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[Xmca-l] Palimpsests and Pentimentoes

In 1989 Chris Sinha wrote a thought piece criticizing Vygotsky for the 19th
Century idea of time that he used. According to Sinha, this involved
"layers of time" corresponding to the phylogenetic (biological-natural),
the sociogenetic (historico-cultural), ontogenetic (child developmental)
and what we call microgenetic today. (Vygotsky himself did not use the
term, "Aktualgenese", which was already popular among Gestaltists--he
preferred "obuchenie", or "teaching/learning", Halliday uses "logogenesis"
or sometimes "semiogenesis"). These layers of time were laid down like
geological strata, one on top of the other.

Of course it's possible to find this geological metaphor in Vygotsky,
although when we do it is always attributed to other, earlier, scholars.
Although it is often positively referred to, Vygotsky was extremely
critical of the "recapitulationist"or "biogenetic" view of time that was
derived from it by Haeckl in the field of evolution and by G.S. Hall in the
field of child development. Ontogeny is an analogy for phylogeny (just as
geology presents an analogy for phylogeny), but that means it does not
recapitulate it, and in many ways presents us with the exact reverse
(because the end of development is present before the child's eyes during

Sociogenesis is not built over the biogenetic like the twelve cities of
Troy that Schliemann unearthed. Instead what happens is that sociogenesis
domesticates phylogenesis. The auroch is domesticated as the cow, wild
grasses become cereals, and of course humans themselves are made into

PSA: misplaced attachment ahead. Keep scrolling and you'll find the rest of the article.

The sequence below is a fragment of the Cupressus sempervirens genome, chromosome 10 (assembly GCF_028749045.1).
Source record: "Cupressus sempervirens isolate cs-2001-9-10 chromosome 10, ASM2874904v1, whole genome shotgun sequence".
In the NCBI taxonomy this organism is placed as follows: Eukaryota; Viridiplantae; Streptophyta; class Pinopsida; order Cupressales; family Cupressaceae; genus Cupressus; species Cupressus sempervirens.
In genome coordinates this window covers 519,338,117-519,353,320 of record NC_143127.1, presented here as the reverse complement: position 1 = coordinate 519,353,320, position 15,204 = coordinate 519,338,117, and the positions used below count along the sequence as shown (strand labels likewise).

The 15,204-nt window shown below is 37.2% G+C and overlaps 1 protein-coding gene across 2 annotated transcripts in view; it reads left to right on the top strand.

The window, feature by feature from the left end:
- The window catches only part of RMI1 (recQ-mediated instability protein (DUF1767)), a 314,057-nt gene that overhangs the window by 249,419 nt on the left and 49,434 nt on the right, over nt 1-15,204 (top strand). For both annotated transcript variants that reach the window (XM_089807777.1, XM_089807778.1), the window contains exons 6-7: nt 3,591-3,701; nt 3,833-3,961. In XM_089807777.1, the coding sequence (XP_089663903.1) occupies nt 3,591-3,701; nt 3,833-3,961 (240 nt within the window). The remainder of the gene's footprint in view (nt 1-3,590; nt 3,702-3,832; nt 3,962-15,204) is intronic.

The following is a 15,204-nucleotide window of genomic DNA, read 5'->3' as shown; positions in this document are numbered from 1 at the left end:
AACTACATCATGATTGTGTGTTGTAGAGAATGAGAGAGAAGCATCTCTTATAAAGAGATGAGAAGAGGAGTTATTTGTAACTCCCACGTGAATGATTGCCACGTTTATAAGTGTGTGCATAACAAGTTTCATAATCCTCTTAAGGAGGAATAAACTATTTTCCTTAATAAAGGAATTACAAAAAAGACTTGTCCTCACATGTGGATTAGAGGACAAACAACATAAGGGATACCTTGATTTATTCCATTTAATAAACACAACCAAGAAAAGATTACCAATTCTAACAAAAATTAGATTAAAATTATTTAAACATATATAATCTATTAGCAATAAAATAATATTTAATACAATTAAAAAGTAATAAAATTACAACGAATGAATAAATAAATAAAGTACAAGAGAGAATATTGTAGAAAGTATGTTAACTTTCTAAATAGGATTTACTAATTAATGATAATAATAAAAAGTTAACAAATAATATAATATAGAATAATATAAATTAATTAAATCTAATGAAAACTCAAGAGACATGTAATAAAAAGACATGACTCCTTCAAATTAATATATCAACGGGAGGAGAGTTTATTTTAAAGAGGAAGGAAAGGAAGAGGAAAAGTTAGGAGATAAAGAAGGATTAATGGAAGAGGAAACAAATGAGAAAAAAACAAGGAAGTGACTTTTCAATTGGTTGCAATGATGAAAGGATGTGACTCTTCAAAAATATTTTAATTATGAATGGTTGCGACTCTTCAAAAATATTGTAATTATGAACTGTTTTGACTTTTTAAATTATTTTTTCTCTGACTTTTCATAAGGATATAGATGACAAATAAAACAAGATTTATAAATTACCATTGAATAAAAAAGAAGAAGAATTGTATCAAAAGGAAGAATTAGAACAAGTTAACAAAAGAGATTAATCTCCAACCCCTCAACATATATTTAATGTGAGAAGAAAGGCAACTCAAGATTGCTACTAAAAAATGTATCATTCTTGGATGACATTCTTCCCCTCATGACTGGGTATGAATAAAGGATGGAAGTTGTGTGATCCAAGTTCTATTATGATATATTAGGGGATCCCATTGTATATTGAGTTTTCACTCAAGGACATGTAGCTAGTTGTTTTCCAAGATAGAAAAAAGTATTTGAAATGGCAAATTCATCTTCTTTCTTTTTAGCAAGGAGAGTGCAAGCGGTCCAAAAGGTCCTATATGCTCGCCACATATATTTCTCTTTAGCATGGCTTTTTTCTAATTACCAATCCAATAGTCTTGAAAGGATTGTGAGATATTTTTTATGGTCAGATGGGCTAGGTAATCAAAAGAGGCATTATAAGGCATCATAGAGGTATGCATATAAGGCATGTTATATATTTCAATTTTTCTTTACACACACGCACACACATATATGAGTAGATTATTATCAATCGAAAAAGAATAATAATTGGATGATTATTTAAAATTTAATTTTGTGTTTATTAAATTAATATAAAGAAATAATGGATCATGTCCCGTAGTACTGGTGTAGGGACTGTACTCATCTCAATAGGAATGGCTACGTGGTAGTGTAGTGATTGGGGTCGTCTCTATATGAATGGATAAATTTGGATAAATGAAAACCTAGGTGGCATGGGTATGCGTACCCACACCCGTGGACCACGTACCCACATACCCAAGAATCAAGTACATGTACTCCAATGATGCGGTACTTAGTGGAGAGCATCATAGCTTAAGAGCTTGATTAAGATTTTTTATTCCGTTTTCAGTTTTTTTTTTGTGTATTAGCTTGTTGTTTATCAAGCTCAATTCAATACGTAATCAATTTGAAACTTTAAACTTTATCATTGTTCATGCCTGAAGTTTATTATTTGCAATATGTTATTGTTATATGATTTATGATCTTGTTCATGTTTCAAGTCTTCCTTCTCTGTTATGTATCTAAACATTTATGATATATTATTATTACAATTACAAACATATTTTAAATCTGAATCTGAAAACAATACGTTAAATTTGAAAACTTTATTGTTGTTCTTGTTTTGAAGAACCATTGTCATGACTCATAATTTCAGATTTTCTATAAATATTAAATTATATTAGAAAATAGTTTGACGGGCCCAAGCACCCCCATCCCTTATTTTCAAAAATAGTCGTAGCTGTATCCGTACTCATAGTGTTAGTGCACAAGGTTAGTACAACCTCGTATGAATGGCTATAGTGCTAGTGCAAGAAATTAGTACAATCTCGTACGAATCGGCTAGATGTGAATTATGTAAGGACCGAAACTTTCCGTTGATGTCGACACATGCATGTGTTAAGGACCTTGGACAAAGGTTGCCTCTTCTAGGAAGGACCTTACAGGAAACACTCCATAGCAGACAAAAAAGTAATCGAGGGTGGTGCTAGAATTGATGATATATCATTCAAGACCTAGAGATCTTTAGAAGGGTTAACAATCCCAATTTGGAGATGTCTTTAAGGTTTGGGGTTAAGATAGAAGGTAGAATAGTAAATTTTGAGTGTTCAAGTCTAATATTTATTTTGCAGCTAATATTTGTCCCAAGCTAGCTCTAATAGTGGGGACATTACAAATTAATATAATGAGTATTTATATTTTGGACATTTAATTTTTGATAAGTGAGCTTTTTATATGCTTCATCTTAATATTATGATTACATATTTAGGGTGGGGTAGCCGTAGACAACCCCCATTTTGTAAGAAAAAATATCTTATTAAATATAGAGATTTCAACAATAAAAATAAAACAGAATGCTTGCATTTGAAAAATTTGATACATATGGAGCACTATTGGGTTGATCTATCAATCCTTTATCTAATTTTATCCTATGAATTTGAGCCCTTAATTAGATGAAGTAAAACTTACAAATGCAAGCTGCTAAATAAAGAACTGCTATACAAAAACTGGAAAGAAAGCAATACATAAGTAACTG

household animals, which is what leads to the next form of time,
ontogenesis. I think, next to this view--which is the view that Vygotsky
presents in his lecture on the environment--the idea that history consists
of moments of the incarnation is Spirit/Dasein, is a diaphanous disguise
thrown over Hegel's "Philosophy of History".

But precisely because there are qualitative differences--and even
revolutionary reversals--in the arrows of time at these different levels,
it seems to me that we cannot use the domestication metaphor at the level
of ontogenesis (as the Nazi psychologists tried to do with their notions of
selective breeding), and we cannot use the child rearing metaphor at the
level of logogenesis (semiogenesis) either. Just as we have to say that
ontogenesis is not a kind of fast-forward sociogenesis, we have to say that
learning/teaching is not a kind of fast-forward child development. Instead
of a "layer" of learning laid on top of development, we need to think of
learning/teaching as a form of semiogenesis: not a geological stratum, nor
a sequence of embryonal stages, nor a city on a hill of ruined cities or
even a palimpsest, but precisely the reverse of ontogenesis, with the
"finished form" external to the child's eye. Semiogenesis is more like a
pentimento--a painting with the incomplete sketches not at all present to
the eyes but hidden beneath the polish of the final layer.

David Kellogg
Macquarie University

"The Great Globe and All Who It Inherit:
Narrative and Dialogue in Story-telling with
Vygotsky, Halliday, and Shakespeare"

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